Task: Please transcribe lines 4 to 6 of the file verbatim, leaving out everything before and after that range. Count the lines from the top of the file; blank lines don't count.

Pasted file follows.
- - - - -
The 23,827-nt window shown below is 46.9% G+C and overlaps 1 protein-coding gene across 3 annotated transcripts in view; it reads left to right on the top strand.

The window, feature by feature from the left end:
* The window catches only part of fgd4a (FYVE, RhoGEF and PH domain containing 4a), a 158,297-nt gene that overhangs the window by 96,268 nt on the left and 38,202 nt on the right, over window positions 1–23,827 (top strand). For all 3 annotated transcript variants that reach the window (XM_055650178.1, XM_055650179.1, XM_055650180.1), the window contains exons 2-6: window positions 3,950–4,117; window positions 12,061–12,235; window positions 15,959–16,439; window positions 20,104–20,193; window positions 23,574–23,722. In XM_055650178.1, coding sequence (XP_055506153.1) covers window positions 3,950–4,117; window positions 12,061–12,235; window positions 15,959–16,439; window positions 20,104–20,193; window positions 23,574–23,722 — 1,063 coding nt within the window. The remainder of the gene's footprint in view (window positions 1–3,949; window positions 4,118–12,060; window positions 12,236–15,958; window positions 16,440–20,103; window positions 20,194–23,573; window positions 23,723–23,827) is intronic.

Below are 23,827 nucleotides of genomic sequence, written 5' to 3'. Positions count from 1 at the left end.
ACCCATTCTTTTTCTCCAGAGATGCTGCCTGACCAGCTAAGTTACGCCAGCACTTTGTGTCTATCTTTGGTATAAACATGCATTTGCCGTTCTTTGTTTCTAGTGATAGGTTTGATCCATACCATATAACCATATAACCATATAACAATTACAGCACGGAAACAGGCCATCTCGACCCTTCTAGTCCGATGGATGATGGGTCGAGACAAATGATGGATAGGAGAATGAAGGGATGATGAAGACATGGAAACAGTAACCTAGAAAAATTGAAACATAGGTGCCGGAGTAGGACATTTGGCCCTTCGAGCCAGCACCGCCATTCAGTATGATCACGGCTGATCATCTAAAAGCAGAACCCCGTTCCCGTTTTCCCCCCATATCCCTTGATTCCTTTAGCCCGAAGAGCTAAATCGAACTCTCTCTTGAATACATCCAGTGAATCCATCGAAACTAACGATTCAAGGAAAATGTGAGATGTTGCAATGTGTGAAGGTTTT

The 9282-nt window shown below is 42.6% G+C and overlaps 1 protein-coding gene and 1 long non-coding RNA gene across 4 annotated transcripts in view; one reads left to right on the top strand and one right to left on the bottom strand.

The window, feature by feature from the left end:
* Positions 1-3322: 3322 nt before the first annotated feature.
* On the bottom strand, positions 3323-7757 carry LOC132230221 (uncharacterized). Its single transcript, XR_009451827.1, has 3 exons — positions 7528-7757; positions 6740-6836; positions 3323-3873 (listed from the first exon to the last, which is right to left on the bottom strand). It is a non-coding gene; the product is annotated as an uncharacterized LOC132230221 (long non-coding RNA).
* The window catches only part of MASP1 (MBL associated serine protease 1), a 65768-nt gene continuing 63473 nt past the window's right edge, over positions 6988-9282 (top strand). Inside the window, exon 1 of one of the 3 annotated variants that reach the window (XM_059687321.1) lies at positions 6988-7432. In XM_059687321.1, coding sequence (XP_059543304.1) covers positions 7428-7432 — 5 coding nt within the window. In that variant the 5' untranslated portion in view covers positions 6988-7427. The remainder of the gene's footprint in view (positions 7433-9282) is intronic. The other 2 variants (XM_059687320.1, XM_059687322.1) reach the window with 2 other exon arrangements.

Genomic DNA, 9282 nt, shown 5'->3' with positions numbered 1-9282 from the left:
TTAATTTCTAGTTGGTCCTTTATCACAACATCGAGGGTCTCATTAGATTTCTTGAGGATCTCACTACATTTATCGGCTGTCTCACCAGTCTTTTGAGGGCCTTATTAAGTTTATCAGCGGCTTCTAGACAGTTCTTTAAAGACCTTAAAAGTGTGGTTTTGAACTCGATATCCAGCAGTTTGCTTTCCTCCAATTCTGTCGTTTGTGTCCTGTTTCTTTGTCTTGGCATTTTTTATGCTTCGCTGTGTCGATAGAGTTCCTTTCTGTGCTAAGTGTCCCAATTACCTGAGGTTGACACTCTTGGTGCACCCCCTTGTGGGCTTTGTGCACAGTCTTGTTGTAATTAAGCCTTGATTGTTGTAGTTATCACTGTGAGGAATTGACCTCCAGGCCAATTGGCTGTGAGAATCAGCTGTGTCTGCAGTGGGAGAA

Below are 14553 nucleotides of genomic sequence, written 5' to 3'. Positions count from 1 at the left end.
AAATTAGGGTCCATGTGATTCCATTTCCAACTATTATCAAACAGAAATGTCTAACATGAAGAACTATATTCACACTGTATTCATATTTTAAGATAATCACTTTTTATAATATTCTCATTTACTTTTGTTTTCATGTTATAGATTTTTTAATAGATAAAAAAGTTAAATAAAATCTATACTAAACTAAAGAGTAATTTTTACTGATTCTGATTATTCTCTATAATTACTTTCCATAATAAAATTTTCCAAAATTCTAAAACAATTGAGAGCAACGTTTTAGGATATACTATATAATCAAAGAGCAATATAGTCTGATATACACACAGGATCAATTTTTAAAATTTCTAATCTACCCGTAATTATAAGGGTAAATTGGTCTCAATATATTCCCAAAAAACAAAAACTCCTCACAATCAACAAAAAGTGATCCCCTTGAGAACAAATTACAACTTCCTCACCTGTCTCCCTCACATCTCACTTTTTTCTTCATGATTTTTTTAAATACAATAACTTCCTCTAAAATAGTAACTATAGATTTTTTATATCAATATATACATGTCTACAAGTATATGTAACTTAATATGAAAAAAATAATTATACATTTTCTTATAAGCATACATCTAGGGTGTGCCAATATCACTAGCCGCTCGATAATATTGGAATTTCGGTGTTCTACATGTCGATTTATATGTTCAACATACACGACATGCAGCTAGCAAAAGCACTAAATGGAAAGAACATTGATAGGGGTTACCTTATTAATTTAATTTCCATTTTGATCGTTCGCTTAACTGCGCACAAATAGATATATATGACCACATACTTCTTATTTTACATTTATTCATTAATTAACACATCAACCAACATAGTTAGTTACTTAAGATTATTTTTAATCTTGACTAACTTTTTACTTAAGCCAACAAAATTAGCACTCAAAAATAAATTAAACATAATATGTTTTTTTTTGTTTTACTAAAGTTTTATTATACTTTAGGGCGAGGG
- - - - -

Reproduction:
Below are 23,827 nucleotides of genomic sequence, written 5' to 3'. Positions count from 1 at the left end.
ACCCATTCTTTTTCTCCAGAGATGCTGCCTGACCAGCTAAGTTACGCCAGCACTTTGTGTCTATCTTTGGTATAAACATGCATTTGCCGTTCTTTGTTTCTAGTGATAGGTTTGATCCATACCATATAACCATATAACCATATAACAATTACAGCACGGAAACAGGCCATCTCGACCCTTCTAGTCCGATGGATGATGGGTCGAGACAAATGATGGATAGGAGAATGAAGGGATGATGAAGACATGGAAACAGTAACCTAGAAAAATTGAAACATAGGTGCCGGAGTAGGACATTTGGCCCTTCGAGCCAGCACCGCCATTCAGTATGATCACGGCTGATCATCTAAAAGCAGAACCCCGTTCCCGTTTTCCCCCCATATCCCTTGATTCCTTTAGCCCGAAGAGCTAAATCGAACTCTCTCTTGAATACATCCAGTGAATCCATCGAAACTAACGATTCAAGGAAAATGTGAGATGTTGCAATGTGTGAAGGTTTT

The 9282-nt window shown below is 42.6% G+C and overlaps 1 protein-coding gene and 1 long non-coding RNA gene across 4 annotated transcripts in view; one reads left to right on the top strand and one right to left on the bottom strand.